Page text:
Carbohydrate Loading for Endurance Exercise

If you are preparing for an endurance event that lasts more than 90 minutes—a competitive marathon, triathlon, cross-country ski race, or long-distance bike race—you should saturate your muscles with carbohydrate. Although carbohydrate loading sounds simple (just stuff yourself with pasta, right?), the truth is that many endurance athletes make food mistakes that hurt their performance. Here is my nine-step carbohydrate-loading plan to help all endurance athletes fuel optimally for their events.

1. Carbohydrate load daily. Your daily diet should be carbohydrate based and balanced with adequate protein and healthful fat. A daily carbohydrate intake of about 3 to 5 grams of carbohydrate per pound of body weight (6 to 10 g per kg) prevents chronic glycogen depletion and allows you to not only train at your best but also compete at your best. Divide your target grams of carbohydrate into three parts of the day: breakfast plus snack (7:00 a.m. to 12:00 p.m.), lunch plus snack (12:00 p.m. to 5:00 p.m.), and dinner plus snack (5:00 p.m. to 10:00 p.m.).

Your weight

Total g carb/day

Target g carb/5 hours

100 lb (45 kg)

300 to 500

100 to 175

125 lb (57 kg)

375 to 625

125 to 210

150 lb (68 kg)

450 to 750

150 to 250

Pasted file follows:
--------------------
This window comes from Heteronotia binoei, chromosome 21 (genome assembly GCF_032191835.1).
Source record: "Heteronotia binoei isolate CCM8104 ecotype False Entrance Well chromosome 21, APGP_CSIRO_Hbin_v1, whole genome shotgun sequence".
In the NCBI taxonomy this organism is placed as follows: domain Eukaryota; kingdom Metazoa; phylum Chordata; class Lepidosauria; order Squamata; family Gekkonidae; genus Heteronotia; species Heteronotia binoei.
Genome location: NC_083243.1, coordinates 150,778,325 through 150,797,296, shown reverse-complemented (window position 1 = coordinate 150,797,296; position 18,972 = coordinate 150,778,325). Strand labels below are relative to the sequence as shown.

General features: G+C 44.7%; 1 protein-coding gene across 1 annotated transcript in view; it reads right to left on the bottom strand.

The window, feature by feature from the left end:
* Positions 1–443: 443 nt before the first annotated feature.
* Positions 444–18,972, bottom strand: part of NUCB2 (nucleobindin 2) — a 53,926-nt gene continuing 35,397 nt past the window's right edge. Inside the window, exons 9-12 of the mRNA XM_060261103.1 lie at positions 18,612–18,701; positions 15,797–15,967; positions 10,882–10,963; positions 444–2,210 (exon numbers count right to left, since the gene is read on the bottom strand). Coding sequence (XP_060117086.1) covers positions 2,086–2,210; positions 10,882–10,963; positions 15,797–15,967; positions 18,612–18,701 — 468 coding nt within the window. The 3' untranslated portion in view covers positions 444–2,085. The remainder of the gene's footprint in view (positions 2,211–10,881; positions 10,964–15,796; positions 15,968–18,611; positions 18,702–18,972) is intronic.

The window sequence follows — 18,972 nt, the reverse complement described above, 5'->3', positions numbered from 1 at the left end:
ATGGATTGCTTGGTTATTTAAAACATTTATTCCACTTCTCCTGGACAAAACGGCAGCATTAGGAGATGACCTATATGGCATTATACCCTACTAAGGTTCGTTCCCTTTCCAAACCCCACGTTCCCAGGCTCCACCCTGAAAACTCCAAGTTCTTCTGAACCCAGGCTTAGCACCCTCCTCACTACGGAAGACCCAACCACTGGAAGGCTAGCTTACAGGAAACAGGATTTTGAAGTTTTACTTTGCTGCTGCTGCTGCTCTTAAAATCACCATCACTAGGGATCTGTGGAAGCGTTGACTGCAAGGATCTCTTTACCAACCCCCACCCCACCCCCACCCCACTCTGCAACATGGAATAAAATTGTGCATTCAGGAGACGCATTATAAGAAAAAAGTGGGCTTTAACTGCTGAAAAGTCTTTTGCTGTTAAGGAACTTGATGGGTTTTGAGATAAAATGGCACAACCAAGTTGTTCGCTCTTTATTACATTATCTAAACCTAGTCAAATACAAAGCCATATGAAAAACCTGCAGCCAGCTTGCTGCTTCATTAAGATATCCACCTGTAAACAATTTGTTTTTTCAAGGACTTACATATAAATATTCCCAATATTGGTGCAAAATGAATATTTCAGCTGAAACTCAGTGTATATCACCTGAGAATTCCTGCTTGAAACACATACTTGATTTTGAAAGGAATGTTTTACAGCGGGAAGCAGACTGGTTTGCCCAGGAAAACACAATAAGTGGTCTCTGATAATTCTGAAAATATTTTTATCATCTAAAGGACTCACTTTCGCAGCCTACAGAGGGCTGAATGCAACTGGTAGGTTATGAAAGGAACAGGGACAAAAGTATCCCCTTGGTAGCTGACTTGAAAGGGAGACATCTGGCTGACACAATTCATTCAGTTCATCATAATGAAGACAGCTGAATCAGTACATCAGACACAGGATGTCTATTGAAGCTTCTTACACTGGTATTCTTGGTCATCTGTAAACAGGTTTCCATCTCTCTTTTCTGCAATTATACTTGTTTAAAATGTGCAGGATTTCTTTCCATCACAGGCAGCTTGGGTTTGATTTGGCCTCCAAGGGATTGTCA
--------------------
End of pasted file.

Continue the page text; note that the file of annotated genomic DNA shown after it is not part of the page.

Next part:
175 lb (79 kg)

525 to 875

175 to 290

The philosophy that "if some carbohydrate is good, then more will be better" does not hold true for carbohydrate loading. If you eat too much, you will likely experience intestinal distress, and your muscles will be no better fueled than if you'd eaten an adequate amount (Rauch et al. 1995). As one marathoner said after stuffing herself the night before her first marathon, "I felt heavy and bloated . . . not the way I wanted to feel at the start of the race."

2. Taper your training. Forget any plans for last-minute training sprees. Do your final hard training three weeks before race day, and start tapering your training at least two weeks out. Although hard training builds you up, it also tears you down, and you need time to heal any damage that occurred during training and to completely refuel with carbohydrate. Some exercise scientists suggest reducing your exercise time to 30 percent of normal, doing little exercise in the last 7 to 10 days before the event other than some short, intense speed intervals to keep you sharp (Houmard et al. 1990).

Correct tapering requires tremendous mental discipline and control. Most athletes are afraid to taper for such a long time. They are afraid they will get out of shape because they are exercising less. Worry not. The proof will come when you perform better—perhaps 9 percent better. Swimmers, for example, maximized their performance when they tapered for two

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